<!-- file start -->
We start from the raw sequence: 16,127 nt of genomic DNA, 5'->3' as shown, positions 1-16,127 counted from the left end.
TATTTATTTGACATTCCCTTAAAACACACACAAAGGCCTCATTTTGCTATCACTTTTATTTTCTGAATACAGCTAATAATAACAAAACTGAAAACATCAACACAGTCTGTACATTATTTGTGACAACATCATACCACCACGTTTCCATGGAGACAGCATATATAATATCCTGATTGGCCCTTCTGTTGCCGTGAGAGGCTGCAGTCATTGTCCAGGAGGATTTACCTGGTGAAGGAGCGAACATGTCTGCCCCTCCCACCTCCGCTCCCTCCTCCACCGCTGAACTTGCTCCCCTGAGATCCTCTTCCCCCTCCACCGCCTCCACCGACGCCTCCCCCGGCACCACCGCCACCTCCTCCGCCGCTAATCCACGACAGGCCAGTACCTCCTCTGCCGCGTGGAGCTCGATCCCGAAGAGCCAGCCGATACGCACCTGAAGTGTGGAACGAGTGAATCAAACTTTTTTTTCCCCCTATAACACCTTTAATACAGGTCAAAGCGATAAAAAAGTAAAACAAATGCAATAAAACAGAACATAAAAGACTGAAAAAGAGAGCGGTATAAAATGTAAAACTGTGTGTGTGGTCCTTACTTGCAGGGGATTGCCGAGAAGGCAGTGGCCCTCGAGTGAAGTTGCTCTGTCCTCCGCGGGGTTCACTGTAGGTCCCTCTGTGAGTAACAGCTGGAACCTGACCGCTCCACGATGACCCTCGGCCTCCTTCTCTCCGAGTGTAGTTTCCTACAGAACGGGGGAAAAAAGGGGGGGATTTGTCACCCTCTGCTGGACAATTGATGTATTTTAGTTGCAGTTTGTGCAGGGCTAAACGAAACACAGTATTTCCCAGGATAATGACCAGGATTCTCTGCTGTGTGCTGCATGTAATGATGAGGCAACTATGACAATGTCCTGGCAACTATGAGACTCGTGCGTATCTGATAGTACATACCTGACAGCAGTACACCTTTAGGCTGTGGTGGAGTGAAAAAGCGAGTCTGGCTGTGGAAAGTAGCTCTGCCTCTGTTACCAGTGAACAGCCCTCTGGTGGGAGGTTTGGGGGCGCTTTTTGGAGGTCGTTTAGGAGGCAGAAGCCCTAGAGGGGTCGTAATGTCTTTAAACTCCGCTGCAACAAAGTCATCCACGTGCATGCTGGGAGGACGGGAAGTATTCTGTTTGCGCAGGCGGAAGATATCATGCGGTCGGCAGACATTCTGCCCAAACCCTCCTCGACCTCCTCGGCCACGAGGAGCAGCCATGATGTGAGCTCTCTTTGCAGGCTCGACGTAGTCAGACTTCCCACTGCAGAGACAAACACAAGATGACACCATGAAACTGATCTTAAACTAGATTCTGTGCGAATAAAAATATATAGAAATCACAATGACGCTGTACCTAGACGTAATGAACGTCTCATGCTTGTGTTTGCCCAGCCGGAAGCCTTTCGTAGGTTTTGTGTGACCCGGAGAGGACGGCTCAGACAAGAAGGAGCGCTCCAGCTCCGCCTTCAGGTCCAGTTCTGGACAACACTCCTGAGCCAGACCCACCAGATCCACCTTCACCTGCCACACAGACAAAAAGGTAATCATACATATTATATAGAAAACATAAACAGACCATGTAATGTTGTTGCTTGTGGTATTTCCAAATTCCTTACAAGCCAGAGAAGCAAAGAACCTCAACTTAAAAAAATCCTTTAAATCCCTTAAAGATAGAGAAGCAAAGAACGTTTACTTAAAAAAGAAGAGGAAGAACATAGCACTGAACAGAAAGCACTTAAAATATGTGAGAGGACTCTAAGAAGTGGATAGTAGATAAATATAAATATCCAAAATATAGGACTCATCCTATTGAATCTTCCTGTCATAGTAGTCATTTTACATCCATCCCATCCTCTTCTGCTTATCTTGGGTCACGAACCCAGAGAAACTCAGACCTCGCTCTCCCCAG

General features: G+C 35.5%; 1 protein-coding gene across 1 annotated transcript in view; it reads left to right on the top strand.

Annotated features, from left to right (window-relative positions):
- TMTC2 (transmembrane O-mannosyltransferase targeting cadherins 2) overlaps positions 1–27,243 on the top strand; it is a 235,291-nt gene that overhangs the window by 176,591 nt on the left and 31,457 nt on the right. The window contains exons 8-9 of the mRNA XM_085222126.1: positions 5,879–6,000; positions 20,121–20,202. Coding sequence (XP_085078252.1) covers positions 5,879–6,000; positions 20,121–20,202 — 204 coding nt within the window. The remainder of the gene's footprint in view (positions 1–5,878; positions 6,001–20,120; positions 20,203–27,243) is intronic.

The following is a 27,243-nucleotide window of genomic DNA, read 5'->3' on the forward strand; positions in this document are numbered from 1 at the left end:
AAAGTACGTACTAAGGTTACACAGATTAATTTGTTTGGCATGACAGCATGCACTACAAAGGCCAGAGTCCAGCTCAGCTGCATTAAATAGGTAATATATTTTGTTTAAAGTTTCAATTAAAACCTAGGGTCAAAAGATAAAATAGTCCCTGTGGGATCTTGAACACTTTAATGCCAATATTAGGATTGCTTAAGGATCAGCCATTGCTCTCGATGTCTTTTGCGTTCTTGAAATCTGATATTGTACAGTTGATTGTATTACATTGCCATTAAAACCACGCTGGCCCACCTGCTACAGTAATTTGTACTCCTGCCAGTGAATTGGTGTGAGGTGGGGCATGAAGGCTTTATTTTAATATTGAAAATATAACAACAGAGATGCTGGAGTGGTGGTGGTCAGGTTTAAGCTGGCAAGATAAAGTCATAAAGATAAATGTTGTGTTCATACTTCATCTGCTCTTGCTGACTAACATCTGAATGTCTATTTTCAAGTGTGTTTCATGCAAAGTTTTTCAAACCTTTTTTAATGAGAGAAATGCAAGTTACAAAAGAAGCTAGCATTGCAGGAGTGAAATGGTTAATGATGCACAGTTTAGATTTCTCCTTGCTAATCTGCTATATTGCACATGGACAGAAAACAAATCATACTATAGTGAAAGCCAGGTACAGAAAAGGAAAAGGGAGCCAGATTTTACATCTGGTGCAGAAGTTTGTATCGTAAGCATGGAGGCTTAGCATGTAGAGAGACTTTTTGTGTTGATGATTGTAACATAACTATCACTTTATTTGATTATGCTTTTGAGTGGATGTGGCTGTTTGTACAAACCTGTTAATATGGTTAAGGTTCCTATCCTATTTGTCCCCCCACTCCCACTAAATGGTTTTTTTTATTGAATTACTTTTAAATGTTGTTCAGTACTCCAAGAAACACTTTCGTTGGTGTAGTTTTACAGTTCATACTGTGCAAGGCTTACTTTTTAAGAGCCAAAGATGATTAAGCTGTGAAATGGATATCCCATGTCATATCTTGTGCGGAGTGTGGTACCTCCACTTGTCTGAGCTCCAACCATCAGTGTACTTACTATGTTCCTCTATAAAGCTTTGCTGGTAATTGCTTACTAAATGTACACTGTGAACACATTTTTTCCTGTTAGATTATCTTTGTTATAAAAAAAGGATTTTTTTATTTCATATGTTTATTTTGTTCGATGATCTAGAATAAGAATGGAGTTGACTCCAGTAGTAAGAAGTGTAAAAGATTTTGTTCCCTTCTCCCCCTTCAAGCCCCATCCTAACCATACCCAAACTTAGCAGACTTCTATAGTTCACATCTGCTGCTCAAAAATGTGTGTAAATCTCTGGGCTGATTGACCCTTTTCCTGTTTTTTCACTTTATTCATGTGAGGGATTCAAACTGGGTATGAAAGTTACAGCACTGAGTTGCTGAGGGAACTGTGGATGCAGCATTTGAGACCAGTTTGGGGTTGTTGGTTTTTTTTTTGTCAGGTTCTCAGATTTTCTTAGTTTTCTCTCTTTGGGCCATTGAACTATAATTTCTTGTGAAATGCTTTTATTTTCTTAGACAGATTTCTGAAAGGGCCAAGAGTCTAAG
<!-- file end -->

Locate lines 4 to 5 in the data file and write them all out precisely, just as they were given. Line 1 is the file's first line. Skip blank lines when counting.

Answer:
Annotated features, from left to right (window-relative positions):
- TMTC2 (transmembrane O-mannosyltransferase targeting cadherins 2) overlaps positions 1–27,243 on the top strand; it is a 235,291-nt gene that overhangs the window by 176,591 nt on the left and 31,457 nt on the right. The window contains exons 8-9 of the mRNA XM_085222126.1: positions 5,879–6,000; positions 20,121–20,202. Coding sequence (XP_085078252.1) covers positions 5,879–6,000; positions 20,121–20,202 — 204 coding nt within the window. The remainder of the gene's footprint in view (positions 1–5,878; positions 6,001–20,120; positions 20,203–27,243) is intronic.